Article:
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A Realistic View of University Life in Canada
2005년 05월 04일 (수) 00:00:00 Ewha Voice evoice@ewha.ac.kr

Ryu Ji-hye (International Studies, 3) is an exchange student at the University of British Columbia in Vancouver, Canada

▲ UBC has an extremely diverse student body. (Ryu, center)
   My year as an exchange student at the University of British Columbia is finally over. During these past eight months, I have dealt with many new situations that have altered my view on life, both for better and worse. I would like to give you a glimpse of two aspects of the life in UBC: classes and the student body.
   It is no secret that university students in Canada work hard. While the courseload is quite similar to that of Ewha, one particular aspect that would make life at UBC especially difficult for an Ewha student is the exams. There is no set date for exams and professors are free to set dates themselves, which means that students usually have an average of one or two exams every week. As a student who has constantly taken the "lightning strike" approach to schoolwork, I found it difficult to adjust to the constant test-taking environment.
   As for the classes themselve, UBC has both good and bad classes. Though class evaluations are not released, students determine which classes to take through non-UBC related websites. "Good" courses provide students with a chance to study stimulating topics from fresh points of view. Most classes require active participation, and it can take up to 30 percent of the final grade.
Campus life
   The student body at UBC is extremely diverse. In addition to the sample of students from the ethnically diverse environment of Vancouver, UBC takes in 1000-plus exchange students every year from all over the world. This can be both good and bad for the incoming exchange student. It is good in that the student will experience less of a culture shock when arriving in Vancouver; Asians will especially feel it to be so, as it is rumoured that over half of the student body is Asian. However, the negative effect is that it is difficult to step out of the exchange/international student pool to mix with the locals. There is no racism on campus, but the ethnic divide cannot go unnoticed. Caucasian groups are most active on campus, where Asians are more focused on occasional off-campus gatherings.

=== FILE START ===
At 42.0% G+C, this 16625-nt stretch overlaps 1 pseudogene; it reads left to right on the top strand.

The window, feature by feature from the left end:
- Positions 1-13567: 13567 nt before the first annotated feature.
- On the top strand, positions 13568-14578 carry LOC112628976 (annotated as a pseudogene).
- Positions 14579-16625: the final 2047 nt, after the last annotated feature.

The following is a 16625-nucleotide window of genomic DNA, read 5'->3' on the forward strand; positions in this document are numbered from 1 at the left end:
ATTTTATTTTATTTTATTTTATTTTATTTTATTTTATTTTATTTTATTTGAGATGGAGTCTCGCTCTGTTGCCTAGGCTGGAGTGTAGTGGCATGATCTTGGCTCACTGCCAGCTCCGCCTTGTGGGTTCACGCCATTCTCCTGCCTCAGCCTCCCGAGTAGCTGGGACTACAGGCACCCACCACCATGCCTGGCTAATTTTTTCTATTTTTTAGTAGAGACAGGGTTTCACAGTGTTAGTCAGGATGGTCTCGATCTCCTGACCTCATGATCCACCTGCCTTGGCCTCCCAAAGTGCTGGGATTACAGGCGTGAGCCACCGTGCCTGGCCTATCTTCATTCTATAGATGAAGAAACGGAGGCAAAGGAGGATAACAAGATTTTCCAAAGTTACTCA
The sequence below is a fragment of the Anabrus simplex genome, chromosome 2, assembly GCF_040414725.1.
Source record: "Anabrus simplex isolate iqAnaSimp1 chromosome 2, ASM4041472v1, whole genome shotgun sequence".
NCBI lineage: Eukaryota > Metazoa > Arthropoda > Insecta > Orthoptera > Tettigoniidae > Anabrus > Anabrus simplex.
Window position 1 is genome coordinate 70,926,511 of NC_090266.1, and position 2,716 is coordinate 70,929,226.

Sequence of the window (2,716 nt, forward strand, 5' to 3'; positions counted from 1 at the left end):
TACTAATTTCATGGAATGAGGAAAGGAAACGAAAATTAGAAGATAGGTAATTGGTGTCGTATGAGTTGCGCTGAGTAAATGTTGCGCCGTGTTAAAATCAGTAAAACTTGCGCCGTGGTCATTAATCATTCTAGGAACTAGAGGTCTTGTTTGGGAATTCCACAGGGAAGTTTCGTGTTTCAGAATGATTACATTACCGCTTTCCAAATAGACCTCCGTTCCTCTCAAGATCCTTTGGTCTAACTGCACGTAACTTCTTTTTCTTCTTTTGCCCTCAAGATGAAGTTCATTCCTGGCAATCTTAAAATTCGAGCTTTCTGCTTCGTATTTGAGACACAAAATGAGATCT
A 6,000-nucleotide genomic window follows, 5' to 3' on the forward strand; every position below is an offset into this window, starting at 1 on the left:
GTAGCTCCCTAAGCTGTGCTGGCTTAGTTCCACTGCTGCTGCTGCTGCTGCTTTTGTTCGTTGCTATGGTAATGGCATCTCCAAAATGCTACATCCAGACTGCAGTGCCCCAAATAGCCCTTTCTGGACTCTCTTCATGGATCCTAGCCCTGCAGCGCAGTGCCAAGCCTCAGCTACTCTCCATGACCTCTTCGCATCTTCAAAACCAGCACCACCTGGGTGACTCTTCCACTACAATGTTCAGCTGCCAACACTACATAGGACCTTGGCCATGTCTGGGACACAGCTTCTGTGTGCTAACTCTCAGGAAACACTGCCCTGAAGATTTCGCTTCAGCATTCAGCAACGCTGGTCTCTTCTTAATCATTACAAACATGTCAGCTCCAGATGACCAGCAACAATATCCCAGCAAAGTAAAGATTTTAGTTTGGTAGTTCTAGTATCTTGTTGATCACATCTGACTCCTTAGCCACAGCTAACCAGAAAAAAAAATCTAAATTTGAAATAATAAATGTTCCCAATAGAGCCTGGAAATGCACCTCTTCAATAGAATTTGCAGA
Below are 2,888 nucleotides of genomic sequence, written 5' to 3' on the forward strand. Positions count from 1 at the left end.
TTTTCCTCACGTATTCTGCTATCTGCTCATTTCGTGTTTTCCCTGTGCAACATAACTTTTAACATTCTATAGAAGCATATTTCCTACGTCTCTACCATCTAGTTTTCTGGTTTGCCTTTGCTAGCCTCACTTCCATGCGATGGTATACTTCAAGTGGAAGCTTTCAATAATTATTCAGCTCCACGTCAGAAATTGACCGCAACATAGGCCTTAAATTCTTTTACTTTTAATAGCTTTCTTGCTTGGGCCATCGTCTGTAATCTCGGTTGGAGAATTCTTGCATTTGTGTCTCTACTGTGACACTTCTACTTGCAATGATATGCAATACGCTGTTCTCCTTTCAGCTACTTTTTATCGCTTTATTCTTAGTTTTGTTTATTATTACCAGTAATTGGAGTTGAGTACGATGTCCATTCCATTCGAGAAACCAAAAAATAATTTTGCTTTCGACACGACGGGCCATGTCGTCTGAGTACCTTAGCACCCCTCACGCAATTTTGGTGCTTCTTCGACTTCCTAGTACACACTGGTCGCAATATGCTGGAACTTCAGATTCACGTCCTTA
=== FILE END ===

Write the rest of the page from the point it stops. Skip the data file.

This is not to say that an exchange student from Ewha would not be able to be active on campus if one were so inclined. There are more than 200 clubs at UBC which include academic clubs as well as ethnic clubs, religious clubs, and art clubs. They provide exchange students with opportunities to meet UBC students and be involved with the local community.
   All in all, UBC provides exchange students with the opportunity to make whatever they wish of their year-long stay. However, I would like to comment on studying abroad in general. We often come across published stories of exchange students' life-altering experiences. This can delude many into thinking that if one were to go abroad for a year, her life would take a sudden turn towards the better. While this is definitely possible, we should not forget that student exchange is not a magical formula for turning one's life around. It deals you the cards, be it good or bad, and whether you win or not depends on how you play the hand.

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